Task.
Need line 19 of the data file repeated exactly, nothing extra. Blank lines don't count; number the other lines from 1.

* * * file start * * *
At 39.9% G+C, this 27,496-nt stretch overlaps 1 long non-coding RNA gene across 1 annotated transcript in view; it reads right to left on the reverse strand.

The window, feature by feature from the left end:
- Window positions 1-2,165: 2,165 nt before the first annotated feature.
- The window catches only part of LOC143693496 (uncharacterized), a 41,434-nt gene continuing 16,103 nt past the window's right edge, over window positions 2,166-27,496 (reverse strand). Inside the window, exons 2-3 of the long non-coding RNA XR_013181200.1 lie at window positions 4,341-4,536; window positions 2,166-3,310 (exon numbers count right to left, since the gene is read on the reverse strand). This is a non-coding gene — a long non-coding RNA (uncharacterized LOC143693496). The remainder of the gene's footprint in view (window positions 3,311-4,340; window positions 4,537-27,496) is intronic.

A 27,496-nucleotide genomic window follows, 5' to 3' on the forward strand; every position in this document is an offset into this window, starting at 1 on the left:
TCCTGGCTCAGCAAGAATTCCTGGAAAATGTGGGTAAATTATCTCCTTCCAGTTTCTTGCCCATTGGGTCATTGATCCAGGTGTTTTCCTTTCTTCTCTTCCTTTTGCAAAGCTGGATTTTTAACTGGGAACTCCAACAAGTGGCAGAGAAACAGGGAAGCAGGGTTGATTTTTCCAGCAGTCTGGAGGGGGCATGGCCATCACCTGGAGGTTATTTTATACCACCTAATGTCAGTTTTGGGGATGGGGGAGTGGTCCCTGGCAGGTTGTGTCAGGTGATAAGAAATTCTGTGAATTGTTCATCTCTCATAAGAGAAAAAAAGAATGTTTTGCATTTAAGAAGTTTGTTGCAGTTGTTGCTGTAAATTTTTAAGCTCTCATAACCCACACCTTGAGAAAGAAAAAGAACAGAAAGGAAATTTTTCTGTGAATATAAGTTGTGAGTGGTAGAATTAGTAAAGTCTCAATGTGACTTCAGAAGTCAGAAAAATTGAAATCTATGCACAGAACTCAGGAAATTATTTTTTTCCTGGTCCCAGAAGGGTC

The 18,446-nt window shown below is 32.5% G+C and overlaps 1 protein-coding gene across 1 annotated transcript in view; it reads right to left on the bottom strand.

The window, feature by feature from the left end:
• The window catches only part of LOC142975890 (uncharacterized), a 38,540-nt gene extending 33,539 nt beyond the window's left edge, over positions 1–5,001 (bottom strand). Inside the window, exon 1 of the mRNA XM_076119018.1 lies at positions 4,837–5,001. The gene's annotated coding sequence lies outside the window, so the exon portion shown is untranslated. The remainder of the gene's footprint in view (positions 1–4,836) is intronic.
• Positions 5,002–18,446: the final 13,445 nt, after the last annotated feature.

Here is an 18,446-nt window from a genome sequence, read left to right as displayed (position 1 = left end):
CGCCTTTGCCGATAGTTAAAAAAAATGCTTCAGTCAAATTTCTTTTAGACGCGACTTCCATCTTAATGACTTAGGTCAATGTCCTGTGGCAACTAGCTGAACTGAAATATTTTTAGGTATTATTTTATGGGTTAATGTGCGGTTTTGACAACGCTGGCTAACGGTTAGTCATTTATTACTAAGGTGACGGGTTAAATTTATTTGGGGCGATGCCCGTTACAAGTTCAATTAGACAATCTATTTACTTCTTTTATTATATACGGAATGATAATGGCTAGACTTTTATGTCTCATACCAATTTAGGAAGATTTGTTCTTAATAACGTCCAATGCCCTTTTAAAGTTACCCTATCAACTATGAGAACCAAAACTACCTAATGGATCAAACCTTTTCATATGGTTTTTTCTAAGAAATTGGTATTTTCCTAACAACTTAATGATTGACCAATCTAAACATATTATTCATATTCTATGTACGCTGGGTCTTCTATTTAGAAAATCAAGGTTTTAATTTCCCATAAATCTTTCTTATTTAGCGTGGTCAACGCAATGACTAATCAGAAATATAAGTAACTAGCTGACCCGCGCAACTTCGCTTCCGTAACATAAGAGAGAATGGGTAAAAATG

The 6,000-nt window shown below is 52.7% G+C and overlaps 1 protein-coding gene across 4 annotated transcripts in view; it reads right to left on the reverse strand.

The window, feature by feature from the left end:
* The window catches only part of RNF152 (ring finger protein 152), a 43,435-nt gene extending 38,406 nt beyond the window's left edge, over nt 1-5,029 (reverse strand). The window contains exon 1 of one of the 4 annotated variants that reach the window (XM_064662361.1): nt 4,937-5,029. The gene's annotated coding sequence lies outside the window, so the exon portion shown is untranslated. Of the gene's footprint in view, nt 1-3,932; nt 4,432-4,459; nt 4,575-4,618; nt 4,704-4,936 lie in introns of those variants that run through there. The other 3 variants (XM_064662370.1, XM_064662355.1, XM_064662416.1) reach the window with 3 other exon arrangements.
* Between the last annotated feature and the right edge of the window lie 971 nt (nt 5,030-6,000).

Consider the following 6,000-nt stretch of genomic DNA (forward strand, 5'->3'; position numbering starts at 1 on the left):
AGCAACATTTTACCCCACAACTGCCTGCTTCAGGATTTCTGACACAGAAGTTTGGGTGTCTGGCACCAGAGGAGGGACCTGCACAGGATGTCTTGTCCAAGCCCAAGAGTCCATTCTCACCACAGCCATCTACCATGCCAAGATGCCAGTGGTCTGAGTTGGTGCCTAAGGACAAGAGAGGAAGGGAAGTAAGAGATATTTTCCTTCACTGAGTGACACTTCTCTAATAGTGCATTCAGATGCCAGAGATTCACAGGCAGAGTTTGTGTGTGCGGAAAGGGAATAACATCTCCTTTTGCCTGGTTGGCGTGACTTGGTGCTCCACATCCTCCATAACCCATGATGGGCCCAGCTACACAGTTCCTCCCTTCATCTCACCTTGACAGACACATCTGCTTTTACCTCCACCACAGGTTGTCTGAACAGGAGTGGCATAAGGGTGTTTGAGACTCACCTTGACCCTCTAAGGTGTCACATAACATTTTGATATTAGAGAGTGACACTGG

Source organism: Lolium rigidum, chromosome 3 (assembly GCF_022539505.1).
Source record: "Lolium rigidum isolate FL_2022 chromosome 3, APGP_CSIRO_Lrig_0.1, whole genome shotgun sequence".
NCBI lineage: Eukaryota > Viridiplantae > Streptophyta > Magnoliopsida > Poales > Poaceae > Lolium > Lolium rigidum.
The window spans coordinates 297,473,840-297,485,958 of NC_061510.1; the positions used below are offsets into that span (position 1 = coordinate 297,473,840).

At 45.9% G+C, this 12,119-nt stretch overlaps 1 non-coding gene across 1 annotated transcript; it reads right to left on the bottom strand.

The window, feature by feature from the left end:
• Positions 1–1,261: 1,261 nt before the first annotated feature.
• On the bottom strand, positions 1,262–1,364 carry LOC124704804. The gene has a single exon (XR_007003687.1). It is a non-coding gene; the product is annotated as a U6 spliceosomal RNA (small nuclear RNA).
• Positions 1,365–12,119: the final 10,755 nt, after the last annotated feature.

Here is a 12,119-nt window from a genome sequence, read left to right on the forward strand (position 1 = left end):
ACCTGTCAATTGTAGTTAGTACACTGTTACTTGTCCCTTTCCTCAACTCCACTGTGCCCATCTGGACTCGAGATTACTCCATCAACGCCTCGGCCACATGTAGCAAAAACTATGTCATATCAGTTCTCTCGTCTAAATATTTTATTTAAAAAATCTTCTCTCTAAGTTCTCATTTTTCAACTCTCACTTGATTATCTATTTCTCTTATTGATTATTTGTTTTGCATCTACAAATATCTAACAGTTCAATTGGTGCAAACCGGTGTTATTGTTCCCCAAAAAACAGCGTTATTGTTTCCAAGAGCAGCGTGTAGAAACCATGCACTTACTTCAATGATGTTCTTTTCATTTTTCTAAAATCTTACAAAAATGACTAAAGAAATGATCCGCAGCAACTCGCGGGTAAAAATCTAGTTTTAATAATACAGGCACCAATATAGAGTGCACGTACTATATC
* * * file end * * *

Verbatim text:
Source organism: Lolium rigidum, chromosome 3 (assembly GCF_022539505.1).